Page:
Still from The Terror (1963)The Terror has finally been released in a Blu-ray/DVD combo pack, and has rightfully received accolades for the remastering on the Blu-ray. Unfortunately, the DVD part of the combo has had a high number of reported defects. Regardless, the film looks beautiful in the Blu-ray transfer, rich with 1960s colors. It finally looks nearly as good here as the excerpts we see of it in the Corman produced Targets (1968-dir. Peter Bogdanovich). The Continue reading ROGER CORMAN’S THE TERROR (1963)

CAPSULE: THE LITTLE SHOP OF HORRORS (1960)

Recommended

DIRECTED BY: Roger Corman

FEATURING: Jonathan Haze, Mel Welles, Jackie Joseph, Dick Miller, Jack Nicholson, Charles B. Griffith

PLOT:  Mild-mannered delivery boy Seymour breeds a new plant in an attempt to impress

Still from Little Shop of Horrors (1960)

his boss and the sexy cashier at his flower shop; the talking mutant Venus flytrap grows to extraordinary size, but only so long as it is fed a constant supply of blood and bodies.

WHY IT WON’T MAKE THE LIST: It’s not weird enough, though it certainly marches to the beat of its own drummer.  Filmed in two days from a quickie script by Roger Corman scribe Charles B. Griffith written on the fly to take advantage of some leftover storefront sets, Horrors was seat-of-the-pants filmmaking.  Aided by an inspired cast, the inherent quirkiness of the Faustian plant food fable shines through.  Often called the best movie ever shot in 48 hours, The Little Shop of Horrors is a fast, fun ride that every cinephile should check out at least once; it’s a triumph of imagination, dedication, and sheer luck over budgetary constraints.  It’s too bad it’s not a little bit weirder.

COMMENTS: “I’ve eaten in flower shops all over the world, and I’ve noticed that the places that have the most weird and unusual plants do the best business.”  That’s the sort of universe Little Shop of Horrors takes place in, one where minor characters stand by casually chomping on salted gardenias and handing out plot advice to the principals.  Set in a mythical Skid Row, “the part of town everybody knows about but nobody wants to see—where the tragedies are deeper, the ecstasies wilder and the crime rate consistently higher than anywhere else,” this is black comedy circa 1960.  Not only is murder made a joke, but more scandalous taboos like sadomasochism and prostitution are part of the fabric of daily life on Skid Row.  Man-eating plant aside, the movie’s greatest charm is the cast of crazy supporting characters that pop in and out of the story: the floral gastronome, Seymour’s hypochondriac mom, an unlucky woman whose relatives are constantly dying, two flat-affect flatfeet (broad spoofs of the duo from “Dragnet”), a pair of bouncy high school cheerleaders, a hooker who persistently tries to pick up a hypnotized trick, Continue reading CAPSULE: THE LITTLE SHOP OF HORRORS (1960)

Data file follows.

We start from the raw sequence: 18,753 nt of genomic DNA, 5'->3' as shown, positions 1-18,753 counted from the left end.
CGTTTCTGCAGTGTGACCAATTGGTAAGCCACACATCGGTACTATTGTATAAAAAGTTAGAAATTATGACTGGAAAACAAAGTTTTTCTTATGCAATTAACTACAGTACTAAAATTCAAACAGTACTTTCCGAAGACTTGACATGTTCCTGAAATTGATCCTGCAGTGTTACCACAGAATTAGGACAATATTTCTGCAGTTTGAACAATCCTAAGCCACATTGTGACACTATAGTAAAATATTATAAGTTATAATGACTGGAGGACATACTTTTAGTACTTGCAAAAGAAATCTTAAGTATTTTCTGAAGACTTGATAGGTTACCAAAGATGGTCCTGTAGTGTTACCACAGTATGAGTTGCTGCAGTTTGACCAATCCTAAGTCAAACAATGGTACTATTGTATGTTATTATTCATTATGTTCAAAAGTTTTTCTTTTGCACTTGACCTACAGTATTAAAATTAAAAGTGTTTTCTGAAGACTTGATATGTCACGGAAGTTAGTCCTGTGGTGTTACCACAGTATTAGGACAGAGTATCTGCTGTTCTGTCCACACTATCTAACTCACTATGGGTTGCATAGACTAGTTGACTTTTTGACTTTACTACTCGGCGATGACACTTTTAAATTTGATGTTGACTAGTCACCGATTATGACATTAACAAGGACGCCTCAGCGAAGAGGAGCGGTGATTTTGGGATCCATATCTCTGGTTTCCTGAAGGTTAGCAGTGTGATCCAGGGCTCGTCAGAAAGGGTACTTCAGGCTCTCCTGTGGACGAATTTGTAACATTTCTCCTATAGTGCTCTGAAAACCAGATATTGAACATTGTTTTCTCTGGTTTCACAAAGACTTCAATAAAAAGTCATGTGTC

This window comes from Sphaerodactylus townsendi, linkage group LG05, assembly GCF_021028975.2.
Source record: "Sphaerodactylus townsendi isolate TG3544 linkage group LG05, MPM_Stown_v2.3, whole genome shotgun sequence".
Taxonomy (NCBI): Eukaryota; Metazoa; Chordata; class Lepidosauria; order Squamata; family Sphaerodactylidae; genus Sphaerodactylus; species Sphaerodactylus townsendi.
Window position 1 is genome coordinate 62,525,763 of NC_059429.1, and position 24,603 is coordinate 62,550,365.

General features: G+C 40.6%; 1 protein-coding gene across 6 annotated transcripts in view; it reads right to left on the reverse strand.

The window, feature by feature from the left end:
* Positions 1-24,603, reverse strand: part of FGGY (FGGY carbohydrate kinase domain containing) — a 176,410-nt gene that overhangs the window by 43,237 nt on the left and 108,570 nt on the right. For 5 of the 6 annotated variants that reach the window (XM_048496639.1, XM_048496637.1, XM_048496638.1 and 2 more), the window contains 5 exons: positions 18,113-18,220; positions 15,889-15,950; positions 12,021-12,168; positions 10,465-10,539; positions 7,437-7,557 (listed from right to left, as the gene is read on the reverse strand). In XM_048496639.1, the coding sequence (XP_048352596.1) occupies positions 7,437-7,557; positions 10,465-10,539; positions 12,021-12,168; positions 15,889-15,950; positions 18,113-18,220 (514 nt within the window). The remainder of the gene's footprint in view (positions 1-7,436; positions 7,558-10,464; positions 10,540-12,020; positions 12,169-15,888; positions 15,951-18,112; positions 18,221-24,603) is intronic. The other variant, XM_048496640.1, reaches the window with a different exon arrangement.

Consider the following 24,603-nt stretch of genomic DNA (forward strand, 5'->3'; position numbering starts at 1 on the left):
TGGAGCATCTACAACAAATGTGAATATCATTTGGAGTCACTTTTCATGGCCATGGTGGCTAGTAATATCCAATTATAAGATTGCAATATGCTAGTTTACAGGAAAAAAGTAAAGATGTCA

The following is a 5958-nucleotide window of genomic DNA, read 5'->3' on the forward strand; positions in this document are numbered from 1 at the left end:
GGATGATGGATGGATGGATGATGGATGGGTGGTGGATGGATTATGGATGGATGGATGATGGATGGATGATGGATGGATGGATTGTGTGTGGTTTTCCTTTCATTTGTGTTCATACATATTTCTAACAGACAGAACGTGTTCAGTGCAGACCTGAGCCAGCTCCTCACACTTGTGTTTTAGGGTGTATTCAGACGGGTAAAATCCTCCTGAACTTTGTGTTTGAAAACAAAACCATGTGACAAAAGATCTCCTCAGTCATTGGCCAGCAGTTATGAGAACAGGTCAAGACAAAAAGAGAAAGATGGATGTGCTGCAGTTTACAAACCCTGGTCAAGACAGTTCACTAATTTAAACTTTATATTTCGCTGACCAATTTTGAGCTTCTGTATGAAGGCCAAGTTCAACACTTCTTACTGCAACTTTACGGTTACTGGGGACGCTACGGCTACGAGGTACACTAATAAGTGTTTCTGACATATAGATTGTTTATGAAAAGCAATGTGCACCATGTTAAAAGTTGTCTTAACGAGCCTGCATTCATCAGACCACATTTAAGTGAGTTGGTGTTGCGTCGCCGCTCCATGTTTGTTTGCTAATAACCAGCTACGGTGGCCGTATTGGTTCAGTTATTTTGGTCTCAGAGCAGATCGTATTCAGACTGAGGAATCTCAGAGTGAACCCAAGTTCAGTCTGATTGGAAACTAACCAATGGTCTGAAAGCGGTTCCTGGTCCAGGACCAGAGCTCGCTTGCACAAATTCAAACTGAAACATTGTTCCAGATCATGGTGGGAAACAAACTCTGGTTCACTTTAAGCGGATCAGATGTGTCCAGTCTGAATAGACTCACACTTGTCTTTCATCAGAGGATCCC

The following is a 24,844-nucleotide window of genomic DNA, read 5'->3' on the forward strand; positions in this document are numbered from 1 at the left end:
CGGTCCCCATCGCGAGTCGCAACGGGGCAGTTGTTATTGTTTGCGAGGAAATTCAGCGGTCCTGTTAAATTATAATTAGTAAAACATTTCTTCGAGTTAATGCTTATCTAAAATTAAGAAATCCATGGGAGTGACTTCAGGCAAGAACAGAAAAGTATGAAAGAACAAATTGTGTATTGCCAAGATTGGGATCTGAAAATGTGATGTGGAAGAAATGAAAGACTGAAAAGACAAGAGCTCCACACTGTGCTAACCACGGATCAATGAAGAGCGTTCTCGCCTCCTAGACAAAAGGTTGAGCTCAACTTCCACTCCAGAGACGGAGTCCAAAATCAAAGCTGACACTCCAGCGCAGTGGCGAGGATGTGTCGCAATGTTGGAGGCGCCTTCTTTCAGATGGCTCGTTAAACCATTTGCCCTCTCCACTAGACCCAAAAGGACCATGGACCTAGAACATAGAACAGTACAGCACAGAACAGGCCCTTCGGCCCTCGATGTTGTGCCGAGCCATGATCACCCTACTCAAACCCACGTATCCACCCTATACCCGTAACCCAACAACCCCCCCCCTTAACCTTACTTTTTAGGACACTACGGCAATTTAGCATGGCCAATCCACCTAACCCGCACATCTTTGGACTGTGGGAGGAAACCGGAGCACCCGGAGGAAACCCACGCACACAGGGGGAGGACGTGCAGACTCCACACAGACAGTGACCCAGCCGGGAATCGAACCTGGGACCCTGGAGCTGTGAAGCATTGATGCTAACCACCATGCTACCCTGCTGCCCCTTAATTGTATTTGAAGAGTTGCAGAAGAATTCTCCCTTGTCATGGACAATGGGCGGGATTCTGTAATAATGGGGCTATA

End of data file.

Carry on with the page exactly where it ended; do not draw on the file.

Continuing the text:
THE SHOOTING (1967): AMERICAN-STYLED DISSONANCE

As part of our continuing effort to restore all the posts lost in the Great Server Crash of 2010, we’re reprinting this column from Alfred Eaker’s Fringe Cinema, originally published on Sep. 23, 2010.

Several years ago European avant-garde composer Pierre Boulez dismissed the cranky, experimental music of American composer Charles “take your dissonance like a man” Ives as “having come from an insurance salesman.” By contrast, Boulez’ own music is tinkly Euro-avant, a musical tradition that was given freedom towards academic experimentation by old money. Not a single Boulez work can get under the skin like Ives’ “Gong on the hook and ladder” or “Symphony 4.”
American horror has long had a fitful relationship with the American avant-garde; it has also been more genuinely disturbing than anything Europe has produced. Kentucky born Tod Browning produced jagged, feverish dreams while Brit James Whale produced well-crafted, sophisticated, and witty fairy tales. There is something far more unsettling in Lon Chaney painfully looping fishing wire around his eyeballs, or Lon Jr. “accidentally” strangling an extra, than there is in Boris Karloff’s passion for cricket. An avant-garde filmmaker even approached the infamous “naive surrealistEd Wood, hoping for a collaboration, but by then Wood was too drained and too ravaged by rejection to respond.

So, it seems only apt that B-horror maestro Roger Corman financed Monte Hellman’s sojourn into a western Oz. Hellman’s The Shooting (1967) could be a disturbed and disturbing younger sibling to Maya Deren‘s At Land (1944).  Carole Eastman’s Sarte/Camus-like screenplay is wistfully organic and, simultaneously, startling in its unflinching, unromantic bleak minimalism, assisted greatly by Gregory Sandor’s desolate camera work.

Still from The Shooting (1967)The Shooting begins where Anthony Mann left off, and may well be the defining subversive post-Mann western.  Former bounty hunter and miner Willet Gashade () returns to camp only to find his twin brother, Coin (also Oates) missing and his partner, Leland, shot dead by an unseen sniper.  Left in the camp is the hysterical Coley (Will Hutchins) who relates to Willet that he overheard an argument between Leland and Coin.  Coin had “ridden down a Continue reading THE SHOOTING (1967): AMERICAN-STYLED DISSONANCE